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Carbon emissions down in Indiana and nationally

Updated: December 10, 2013 6:05AM



Carbon dioxide emissions nationally are at their lowest levels since 1994, according to a recent report released by the U.S. Energy Information Administration.

The report cites a 3.8-percent decline of CO2, from 5.290 billion metric tons in 2012 down from 5.498 billion metric tons in 2011. The 2012 figure is 12 percent lower than the 2007 peak level of 6.023 billion metric tons.

Credit for the reductions is given to an ongoing shift from coal to natural gas for energy production, and more fuel efficient motor vehicles.

Within the Indiana energy sector, emissions dropped from about 110 million tons in 2011 to just above 100 million tons in 2012, according to the Indiana Department of Environmental Management.

NIPSCO recently converted its Sugar Creek facility to burn natural gas, along with offering programs for solar and wind power, said Nick Meyer, a spokesman for the utility.

“That makes up nearly a quarter of our generation,” Meyer said, “that’s a change in the last five years. Prior to that we were nearly 100 percent coal.”

Dan Goldblatt, an IDEM spokesman, said newer federal regulations are contributing to the reductions statewide.

“Over the last two years we’ve been tracking CO2 emission,” said Goldblatt, “and we’ve seen a 20-percent decrease. Some of that comes from the federal government’s new standards. Some of that is cars being more fuel efficient, which is a mix of new standards and market demands.”

Even the manufacturing sector, Indiana’s third-largest source of CO2, has seen reduced emissions, largely because of the economic downturn in 2008.

“Although with the economy rebounding,” Goldblatt added, “we’re still not seeing the emissions any higher than the recession levels.”

Rachel Cleetus, the senior climate economist with the Union of Concerned Scientists, said the reduction of emissions nationally were a combination of more efficient energy generation and transportation, and a warmer winter in 2012, requiring less fuel to heat houses.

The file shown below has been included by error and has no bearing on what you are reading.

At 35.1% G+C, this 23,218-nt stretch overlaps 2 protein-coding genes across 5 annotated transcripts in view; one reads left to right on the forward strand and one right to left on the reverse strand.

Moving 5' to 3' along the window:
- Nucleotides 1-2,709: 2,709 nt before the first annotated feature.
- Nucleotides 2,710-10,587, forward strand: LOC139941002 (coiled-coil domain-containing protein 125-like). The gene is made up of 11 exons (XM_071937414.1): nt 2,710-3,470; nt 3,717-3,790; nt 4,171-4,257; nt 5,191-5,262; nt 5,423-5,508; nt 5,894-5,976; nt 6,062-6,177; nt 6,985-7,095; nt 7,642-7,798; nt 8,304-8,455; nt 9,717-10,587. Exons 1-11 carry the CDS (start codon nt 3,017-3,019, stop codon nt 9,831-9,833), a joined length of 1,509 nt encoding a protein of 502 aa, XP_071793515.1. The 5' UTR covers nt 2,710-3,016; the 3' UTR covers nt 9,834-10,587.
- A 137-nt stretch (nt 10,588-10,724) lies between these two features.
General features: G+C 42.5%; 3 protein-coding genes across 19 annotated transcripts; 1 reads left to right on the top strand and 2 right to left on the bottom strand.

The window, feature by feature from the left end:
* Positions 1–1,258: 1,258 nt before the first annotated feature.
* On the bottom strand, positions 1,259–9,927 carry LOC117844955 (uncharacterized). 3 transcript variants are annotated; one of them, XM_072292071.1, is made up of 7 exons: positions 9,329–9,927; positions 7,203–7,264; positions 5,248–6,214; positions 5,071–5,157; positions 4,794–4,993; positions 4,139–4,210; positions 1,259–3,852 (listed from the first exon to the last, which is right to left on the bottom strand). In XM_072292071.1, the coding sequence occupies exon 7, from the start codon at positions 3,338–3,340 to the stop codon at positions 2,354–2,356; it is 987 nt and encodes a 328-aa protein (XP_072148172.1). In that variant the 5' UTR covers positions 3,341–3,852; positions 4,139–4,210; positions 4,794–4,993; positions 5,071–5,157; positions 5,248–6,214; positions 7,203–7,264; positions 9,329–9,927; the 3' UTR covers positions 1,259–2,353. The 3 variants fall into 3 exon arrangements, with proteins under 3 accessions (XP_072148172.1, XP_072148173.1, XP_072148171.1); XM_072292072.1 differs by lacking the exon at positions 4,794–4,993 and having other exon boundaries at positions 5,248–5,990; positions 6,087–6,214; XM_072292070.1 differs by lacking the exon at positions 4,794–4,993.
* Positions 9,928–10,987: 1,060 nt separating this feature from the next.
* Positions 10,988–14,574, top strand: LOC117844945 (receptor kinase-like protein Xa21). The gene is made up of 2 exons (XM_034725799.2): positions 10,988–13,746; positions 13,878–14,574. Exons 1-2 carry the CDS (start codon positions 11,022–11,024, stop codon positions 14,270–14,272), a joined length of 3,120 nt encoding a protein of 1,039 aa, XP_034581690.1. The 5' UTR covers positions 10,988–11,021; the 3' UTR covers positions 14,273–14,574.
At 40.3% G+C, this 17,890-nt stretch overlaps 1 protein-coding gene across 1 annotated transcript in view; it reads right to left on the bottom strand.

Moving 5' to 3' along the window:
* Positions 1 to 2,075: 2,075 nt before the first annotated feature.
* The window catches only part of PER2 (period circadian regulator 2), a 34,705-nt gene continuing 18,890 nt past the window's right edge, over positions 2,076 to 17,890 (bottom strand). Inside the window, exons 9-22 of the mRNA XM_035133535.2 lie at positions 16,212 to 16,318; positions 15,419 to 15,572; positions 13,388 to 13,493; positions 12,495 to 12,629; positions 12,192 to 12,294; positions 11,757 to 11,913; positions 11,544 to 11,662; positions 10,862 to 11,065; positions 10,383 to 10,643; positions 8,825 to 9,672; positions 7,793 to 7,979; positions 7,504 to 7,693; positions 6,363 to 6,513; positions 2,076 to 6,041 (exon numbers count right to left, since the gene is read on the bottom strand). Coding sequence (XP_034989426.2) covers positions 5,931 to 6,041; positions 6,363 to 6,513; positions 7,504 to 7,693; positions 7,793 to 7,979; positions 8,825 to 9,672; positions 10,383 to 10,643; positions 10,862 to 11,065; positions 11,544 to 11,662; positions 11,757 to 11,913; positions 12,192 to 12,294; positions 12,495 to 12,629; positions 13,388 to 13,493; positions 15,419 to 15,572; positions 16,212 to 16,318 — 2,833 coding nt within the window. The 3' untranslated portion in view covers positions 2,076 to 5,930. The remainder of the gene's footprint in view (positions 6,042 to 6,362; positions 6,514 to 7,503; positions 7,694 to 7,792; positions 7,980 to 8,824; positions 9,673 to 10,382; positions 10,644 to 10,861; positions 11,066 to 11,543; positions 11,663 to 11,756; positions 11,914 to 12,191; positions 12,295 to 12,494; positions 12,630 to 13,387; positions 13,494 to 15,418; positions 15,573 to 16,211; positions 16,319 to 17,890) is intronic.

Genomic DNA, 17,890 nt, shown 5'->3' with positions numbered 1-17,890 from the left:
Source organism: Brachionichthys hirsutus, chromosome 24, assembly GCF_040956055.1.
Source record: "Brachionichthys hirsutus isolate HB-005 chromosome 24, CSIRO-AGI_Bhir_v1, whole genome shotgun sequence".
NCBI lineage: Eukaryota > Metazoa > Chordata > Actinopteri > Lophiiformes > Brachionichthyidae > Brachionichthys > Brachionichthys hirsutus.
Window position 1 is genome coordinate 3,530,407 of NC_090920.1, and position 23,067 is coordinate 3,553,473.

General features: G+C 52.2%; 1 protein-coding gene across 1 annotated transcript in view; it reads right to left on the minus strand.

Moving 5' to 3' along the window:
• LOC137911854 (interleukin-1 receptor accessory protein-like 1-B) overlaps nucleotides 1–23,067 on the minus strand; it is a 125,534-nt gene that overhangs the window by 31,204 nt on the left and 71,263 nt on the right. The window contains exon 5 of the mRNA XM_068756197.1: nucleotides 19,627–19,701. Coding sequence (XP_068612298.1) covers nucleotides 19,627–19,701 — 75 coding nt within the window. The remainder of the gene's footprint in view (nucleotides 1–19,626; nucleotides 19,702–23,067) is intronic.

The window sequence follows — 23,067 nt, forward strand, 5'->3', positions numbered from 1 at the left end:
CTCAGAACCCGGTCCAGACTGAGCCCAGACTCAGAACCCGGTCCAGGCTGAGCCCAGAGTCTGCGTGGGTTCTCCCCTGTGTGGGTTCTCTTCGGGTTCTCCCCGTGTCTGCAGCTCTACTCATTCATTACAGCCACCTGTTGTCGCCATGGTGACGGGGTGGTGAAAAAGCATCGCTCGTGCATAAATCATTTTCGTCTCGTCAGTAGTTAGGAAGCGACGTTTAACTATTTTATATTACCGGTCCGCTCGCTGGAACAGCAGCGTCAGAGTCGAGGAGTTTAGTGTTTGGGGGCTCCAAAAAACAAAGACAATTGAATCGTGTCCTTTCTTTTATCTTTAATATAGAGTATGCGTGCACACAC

“I don’t think we can count on a warm winter every year,” Cleetus said. “But the efficiencies shows that we’re wasting less energy and using energy in a more productive fashion. That’s a really good sign.”

One factor for higher efficiencies is a shift from coal to natural gas to produce electricity, as coal generating plants face tougher regulations and higher costs to operate.

“A lot of the coal fleet is old and inefficient, and there’s a need to meet health-based emissions standards,” said Cleetus, “so the coal plants don’t make sense to operate anymore.”

But while natural gas for energy burns with fewer emissions, Cleetus hopes that it serves as a transitional energy source on the road to more renewable options.

“On one hand its a positive trend, but on the other hand we know it won’t be enough to reach climate goals. Natural gas is still a carbon based fuel, and it’s still adding to our greenhouse gas emissions.”

Jodi Perras, the Indiana representative of the Sierra Club’s Beyond Coal campaign, said the days of burning fossil fuels for energy should end soon, and policy makers need to ready themselves to adapt to clean energy sources.

“We’re rapidly approaching the day when technology makes it possible to switch to clean energy,” Perras said, “we need to do a better job policy-wise to prepare.”



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